LAGOS, Nigeria (AP) — Thousands of Nigerians have been paying their last respects this week to Temitope Balogun Joshua, one of Africa’s most popular televangelists, known as T.B. Joshua.
The controversial Nigerian-born pastor died about a month ago at the age of 57.
A memorial service was held for him Thursday at the auditorium of the Lagos headquarters of the megachurch he founded, Synagogue Church Of All Nations. The ceremony was aired live by his Emmanuel Television Station.
Joshua’s body, dressed in a white suit and in a transparent casket, was displayed as mourners, many weeping, filed past, including people visiting from different parts of the world to pay their respects.
Joshua was noted for making predictions and for his claims to cure various ailments and to make people prosper through miracles. He was, however, controversial, with critics questioning his claims of cures and alleging that he profited from desperate people seeking hope.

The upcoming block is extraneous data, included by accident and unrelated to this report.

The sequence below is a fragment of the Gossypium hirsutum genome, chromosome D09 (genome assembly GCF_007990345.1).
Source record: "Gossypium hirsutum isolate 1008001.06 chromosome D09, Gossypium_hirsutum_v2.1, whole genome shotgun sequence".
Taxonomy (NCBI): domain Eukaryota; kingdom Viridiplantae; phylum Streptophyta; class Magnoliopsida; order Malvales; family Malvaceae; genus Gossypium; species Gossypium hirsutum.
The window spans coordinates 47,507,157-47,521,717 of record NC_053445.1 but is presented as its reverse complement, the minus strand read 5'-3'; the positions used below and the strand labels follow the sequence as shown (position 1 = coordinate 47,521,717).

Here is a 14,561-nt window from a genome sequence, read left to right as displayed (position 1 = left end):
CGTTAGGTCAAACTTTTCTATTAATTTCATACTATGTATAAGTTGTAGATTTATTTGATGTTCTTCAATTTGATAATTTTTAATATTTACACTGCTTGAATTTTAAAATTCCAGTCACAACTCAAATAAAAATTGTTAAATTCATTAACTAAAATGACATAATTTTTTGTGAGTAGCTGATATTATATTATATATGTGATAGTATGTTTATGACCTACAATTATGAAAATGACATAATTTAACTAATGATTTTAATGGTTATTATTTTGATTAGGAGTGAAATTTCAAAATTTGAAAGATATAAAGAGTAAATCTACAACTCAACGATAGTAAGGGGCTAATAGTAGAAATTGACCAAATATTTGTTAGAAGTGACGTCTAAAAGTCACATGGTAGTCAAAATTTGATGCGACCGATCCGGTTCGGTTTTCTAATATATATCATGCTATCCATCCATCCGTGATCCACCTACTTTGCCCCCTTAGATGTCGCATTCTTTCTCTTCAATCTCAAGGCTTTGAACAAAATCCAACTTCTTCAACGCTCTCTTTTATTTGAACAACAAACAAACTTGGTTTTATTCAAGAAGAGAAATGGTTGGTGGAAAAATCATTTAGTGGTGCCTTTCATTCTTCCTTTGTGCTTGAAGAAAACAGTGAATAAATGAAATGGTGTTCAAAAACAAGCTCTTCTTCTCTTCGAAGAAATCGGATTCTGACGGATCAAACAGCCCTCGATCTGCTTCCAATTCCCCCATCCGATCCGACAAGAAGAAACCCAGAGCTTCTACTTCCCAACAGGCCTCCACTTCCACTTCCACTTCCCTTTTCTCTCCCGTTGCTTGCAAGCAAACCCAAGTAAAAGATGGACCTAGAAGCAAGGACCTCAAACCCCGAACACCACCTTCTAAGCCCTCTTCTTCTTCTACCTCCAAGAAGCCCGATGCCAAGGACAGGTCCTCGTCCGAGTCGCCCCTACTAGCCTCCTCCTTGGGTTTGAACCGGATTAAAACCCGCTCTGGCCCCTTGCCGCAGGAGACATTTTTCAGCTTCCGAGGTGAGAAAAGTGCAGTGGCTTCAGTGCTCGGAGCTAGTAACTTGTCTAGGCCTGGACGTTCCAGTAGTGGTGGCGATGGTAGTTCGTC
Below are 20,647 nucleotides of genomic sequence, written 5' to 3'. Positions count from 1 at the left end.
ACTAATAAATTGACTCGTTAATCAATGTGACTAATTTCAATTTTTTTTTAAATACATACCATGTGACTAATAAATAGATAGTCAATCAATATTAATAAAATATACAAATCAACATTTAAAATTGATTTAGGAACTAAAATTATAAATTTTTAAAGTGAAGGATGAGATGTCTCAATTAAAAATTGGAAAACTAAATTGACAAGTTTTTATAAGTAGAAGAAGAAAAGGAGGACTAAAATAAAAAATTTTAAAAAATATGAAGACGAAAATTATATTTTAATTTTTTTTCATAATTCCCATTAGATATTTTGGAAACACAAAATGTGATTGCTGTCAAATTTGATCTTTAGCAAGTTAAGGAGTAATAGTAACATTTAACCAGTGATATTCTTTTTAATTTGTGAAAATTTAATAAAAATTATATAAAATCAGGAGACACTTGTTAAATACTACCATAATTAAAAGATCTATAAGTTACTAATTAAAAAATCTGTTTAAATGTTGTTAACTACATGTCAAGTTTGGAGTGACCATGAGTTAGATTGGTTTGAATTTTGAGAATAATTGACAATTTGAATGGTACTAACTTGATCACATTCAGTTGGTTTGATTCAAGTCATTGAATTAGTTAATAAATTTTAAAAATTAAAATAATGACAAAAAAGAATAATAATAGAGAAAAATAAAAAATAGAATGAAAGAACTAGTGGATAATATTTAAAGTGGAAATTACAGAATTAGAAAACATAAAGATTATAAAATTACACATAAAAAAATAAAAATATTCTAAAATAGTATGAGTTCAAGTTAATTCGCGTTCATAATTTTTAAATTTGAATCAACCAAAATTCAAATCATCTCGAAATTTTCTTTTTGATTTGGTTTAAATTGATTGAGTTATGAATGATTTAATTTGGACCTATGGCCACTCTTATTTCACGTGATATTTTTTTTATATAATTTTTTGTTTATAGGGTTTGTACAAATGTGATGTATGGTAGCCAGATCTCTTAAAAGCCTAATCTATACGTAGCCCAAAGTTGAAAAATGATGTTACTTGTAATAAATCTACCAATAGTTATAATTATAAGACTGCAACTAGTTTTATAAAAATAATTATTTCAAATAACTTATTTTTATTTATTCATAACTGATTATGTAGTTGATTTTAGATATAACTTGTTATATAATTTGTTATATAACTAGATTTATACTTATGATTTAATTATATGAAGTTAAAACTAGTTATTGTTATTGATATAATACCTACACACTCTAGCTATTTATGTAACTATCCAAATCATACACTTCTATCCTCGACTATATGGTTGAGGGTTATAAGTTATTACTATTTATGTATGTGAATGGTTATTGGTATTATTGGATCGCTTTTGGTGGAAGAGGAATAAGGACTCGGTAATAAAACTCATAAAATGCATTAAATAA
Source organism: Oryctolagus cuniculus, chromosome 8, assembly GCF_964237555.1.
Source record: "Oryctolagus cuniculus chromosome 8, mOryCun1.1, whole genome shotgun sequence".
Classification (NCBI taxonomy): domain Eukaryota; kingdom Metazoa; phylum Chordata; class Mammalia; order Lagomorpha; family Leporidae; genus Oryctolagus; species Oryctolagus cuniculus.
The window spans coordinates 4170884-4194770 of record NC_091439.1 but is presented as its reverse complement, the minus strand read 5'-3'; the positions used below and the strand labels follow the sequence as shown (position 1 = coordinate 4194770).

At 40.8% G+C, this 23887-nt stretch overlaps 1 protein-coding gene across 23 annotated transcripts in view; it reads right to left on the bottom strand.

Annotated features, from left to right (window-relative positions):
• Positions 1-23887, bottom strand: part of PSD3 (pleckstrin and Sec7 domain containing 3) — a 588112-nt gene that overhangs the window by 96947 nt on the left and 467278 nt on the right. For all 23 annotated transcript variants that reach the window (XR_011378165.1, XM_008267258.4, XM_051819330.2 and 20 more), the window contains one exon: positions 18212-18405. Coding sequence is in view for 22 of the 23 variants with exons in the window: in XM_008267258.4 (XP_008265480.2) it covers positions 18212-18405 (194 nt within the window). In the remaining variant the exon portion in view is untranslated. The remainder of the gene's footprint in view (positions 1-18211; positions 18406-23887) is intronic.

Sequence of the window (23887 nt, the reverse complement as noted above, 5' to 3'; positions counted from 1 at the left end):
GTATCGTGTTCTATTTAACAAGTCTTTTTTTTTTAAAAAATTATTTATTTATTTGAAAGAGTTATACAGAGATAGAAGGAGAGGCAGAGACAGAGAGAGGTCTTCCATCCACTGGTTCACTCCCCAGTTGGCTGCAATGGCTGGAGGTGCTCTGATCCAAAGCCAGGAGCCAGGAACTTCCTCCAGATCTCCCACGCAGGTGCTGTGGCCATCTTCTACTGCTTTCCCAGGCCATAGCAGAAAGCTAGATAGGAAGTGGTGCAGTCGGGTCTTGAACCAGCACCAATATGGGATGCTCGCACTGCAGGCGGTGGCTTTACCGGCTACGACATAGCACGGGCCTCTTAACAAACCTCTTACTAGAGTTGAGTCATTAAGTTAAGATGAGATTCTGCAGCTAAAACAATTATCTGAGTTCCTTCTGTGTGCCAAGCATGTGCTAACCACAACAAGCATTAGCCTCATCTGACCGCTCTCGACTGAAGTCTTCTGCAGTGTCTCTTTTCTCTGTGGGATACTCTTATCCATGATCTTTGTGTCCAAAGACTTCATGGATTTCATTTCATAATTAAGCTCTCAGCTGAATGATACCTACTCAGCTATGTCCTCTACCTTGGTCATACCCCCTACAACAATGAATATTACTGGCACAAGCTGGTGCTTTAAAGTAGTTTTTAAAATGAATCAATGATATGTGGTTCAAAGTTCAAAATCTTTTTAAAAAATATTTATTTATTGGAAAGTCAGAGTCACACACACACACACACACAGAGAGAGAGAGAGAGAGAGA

More than 15,000 people from Nigeria and abroad attended Joshua’s Sunday services in the stadium-like church, including many African presidents, senior government officials, international soccer players, musicians and other high-profile celebrities. Joshua’s popularity reached across Africa and to South America where he held many religious crusades.
In September 2014, the guest house of the Lagos church collapsed, killing more than 100 people, most of them foreigners who were in Nigeria to attend his services.
While authorities say the building collapsed because of structural defects, T.B. Joshua insisted the building was blown up by a small plane that he claimed flew over it shortly before it tumbled down.
Tributes and services have been held all week. Joshua will be buried Friday. He is survived by his widow and three children.